Chyn and Singh point to the US Preventive Services Task Force (USPSTF), which maintains an up-to-date list of recommendations for various medical procedures for people of all ages. For example, the task force recommends biennial mammography screening for women ages 50 to 74. After the age of 75, the USPSTF sees little evidence that women need to have a mammogram.

“We consider patients’ medical comorbidities and prognosis,” says Chyn. “We examine the treatment goals of the patients. We empower patients by explaining the likelihood of benefits and harms in the context of their personalized healthcare profile, so they can make decisions that align with their treatment goals.”

The USPSTF recommends against it PSA (prostate-specific antigen) screening for prostate cancer in men aged 70 and older due to potential harms, such as false positives leading to more testing, overdiagnosis, overtreatment, and treatment effects such as incontinence and erectile dysfunction. “Here again, it’s all about talking to your doctor and making an informed decision,” says Singh.

Read: Do you feel bad trying to get healthier?

Do the positive aspects outweigh the negative?

A good example is a proton pump inhibitor, which is great for heartburn. It’s also associated with an increased risk of weak bones and lung infections. “An elderly patient in excellent health may choose to stop taking proton pump inhibitors to avoid lung infections and weakened bones,” says Chyn. “On the other hand, a nursing home resident in poor health may see heartburn symptom control as a top priority.”

Women 65 and older and men 70 and older should have routine bone density tests for osteoporosis. Symptoms of osteoporosis often go undetected until a bone fracture occurs. According to the American College of Obstetricians and Gynecologists, osteoporosis is five times more common in women than in men.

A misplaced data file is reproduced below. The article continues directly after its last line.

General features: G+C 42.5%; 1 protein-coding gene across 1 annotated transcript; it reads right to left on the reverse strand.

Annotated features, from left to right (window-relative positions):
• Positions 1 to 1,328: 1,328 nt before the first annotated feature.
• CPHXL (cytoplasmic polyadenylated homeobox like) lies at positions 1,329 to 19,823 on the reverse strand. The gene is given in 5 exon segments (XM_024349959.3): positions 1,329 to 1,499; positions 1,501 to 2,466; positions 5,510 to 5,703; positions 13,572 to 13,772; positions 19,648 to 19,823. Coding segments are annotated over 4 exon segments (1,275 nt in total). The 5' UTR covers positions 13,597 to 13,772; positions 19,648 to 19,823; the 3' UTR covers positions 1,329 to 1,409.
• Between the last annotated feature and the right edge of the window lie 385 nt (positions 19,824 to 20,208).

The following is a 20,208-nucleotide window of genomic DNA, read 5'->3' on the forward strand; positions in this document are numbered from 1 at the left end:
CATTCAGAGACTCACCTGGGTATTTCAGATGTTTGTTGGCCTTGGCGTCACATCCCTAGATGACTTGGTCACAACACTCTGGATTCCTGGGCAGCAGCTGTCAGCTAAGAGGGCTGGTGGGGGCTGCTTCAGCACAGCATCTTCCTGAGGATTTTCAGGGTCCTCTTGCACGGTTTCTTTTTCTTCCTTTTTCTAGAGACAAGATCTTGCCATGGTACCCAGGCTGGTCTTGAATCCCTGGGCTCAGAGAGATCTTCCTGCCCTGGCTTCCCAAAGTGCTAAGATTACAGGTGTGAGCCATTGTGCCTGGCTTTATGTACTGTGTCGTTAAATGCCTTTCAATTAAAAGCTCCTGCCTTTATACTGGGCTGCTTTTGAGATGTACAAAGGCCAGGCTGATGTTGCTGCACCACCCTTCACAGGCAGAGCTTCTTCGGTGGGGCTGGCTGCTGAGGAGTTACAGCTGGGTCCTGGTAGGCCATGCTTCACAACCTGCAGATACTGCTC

Men aged 65 to 75 with a history of smoking should schedule screening for abdominal aortic aneurysms. Screening can detect an aneurysm before it ruptures.

See also: Do I have to enroll in Medicare if I’m still working at 65?

Too many medications?

“Many older adults take five or more medications every day,” says Singh. “It’s called a polypharmacy. is it too much Again, you need to weigh the benefits and risks by discussing this with your doctor.”

Chyn asks his patients what bothers them most, then focuses on improving his patients’ quality of life. “After determining if it’s important to my patients, I prescribe it or prescribe it appropriately,” he says. “This is another example of shared decision-making and personalized health profiles as the basis for treatment plans.”

Continue reading: Maybe you’re about to become a family carer and don’t even know it

Keep any doctors you see informed about drug side effects and to find out if your new prescription will interfere with an old one. You can also look at those from the American Geriatrics Society List of beerswhich publishes inappropriate medications for older adults.

Michele C Hollow is a freelance writer, editor, and ghostwriter specializing in health, climate, social justice, pets, and travel. Follow her on Twitter at @Michelhollow.

This article is reprinted with permission from NextAvenue.org© 2022 Twin Cities Public Television, Inc. All rights reserved.

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https://www.marketwatch.com/story/do-you-really-need-all-those-medications-tests-and-doctor-visits-11659713027?rss=1&siteid=rss Do you really need all those meds, tests, and doctor visits?

Brian Lowry